Since WWII men have traditionally comprised the bulk of the American work force. However, since the coronavirus has eliminated many jobs and forced surviving businesses to pivot – a new workforce has emerged – the ‘essential’ worker.
According to a recent New York Times article, the coronavirus has inverted traditional gender work ratios with the majority of jobs now declared ‘essential’ being held by women. In fact, one in three working women are doing work designated as ‘essential.’ Many of these are undervalued and underpaid – care workers, pharmacists and pharmacy aides, nurses, support workers and, grocery store and fast food clerks.
Young people who are out of work for extended periods of time experience financial and psychological long-term impacts. New to the workforce, they are often ‘last in, first out’ in economic downturns. What can we do to avoid a global post-COVID19 ‘lost generation’ of young people?
Opportunities: Learn from this crisis
Because this pandemic is widespread (unlike other health crises, which have been more geographically specific – e.g., Ebola in West Africa), there will be an enormous amount of data generated and collected.
Previous health crises (including the 2014 Ebola epidemic and the 2012 cholera outbreak in Sierra Leone) were marked by a lack of age and sex-disaggregated data, making it difficult to understand the impacts of the problem on different populations and how to tailor responses effectively. There may be an opportunity to do comprehensive analysis of this health crisis from several perspectives, including gender and age, because of the huge amount of data.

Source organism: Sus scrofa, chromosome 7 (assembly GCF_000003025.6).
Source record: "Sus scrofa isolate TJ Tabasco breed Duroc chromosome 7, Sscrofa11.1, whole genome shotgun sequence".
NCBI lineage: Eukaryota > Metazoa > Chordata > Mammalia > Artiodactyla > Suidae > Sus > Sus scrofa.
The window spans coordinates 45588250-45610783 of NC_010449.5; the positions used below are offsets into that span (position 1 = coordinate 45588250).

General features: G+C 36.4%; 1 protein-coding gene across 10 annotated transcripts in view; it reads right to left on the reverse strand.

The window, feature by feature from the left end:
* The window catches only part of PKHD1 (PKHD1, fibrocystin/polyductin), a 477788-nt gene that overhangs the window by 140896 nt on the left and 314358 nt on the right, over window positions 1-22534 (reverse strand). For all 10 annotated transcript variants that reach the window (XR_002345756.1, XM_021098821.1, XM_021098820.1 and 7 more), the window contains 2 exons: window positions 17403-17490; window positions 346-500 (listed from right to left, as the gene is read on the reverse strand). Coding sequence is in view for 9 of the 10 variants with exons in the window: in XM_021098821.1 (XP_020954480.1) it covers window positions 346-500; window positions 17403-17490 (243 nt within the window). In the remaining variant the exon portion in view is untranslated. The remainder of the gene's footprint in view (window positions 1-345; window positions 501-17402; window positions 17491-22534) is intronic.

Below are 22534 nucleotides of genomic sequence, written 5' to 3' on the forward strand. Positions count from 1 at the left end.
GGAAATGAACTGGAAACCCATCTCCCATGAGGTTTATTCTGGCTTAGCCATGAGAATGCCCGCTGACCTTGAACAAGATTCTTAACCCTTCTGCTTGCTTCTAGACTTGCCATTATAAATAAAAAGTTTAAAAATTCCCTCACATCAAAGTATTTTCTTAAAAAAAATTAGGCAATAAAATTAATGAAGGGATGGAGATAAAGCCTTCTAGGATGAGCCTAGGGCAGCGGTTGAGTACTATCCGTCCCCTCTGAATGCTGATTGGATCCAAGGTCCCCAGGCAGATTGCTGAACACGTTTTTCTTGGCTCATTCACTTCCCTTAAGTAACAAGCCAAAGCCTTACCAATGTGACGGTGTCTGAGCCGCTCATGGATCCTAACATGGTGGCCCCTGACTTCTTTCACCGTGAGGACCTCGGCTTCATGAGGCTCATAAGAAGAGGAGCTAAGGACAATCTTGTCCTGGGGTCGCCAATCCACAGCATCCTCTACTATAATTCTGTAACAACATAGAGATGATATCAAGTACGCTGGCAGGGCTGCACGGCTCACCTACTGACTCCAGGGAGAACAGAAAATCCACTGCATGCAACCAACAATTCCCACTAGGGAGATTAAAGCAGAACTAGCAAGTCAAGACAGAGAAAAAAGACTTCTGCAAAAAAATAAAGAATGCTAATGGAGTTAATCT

Another potential outcome is the degree of visibility that the care economy suddenly has – both paid and unpaid. Healthcare workers are being recognized as the ‘frontline’ on this crisis. With many schools and daycare facilities closed, many families are balancing childcare and work. As Helen Lewis notes in a recent article for The Atlantic, researchers and policy makers “have assumed that childcare and elderly care can be “soaked up” by private citizens—mostly women—effectively providing a huge subsidy to the paid economy. This pandemic should remind us of the true scale of that distortion.”
Think about the future now
Crisis often leads to significant, long-term social change. For example, the substantial increase in women working outside the home during the Second World War is well documented. Though many of these jobs reverted to men returning from the war, attitudes shifted permanently about the type and scale of work considered ‘appropriate’ for women.
Despite the terrible toll COVID is taking, MEDA is maximizing the opportunities this crisis will bring. In the immediate term, responding to the crisis with compassion and inclusion is essential. We are reaching out to our clients – many of whom are long-standing partners – around the world to understand the impacts on their lives and their businesses. Wherever possible, we are committed to providing a range of resources and support, from digital information to grants and loans for micro and small business partners.
In the longer term, our decisions are being driven by the principle of ‘building back better. ’ COVID19 has demonstrated clearly that we are only as strong as the most vulnerable among us. Structural inequalities limit the opportunities available to many – including women, youth and communities of colour. As outlined in our 10 Commitments Pledge, MEDA continues to prioritize responding to global challenges with an intersectional approach, keeping our clients – particularly women, youth and other excluded populations – at the centre of everything we do.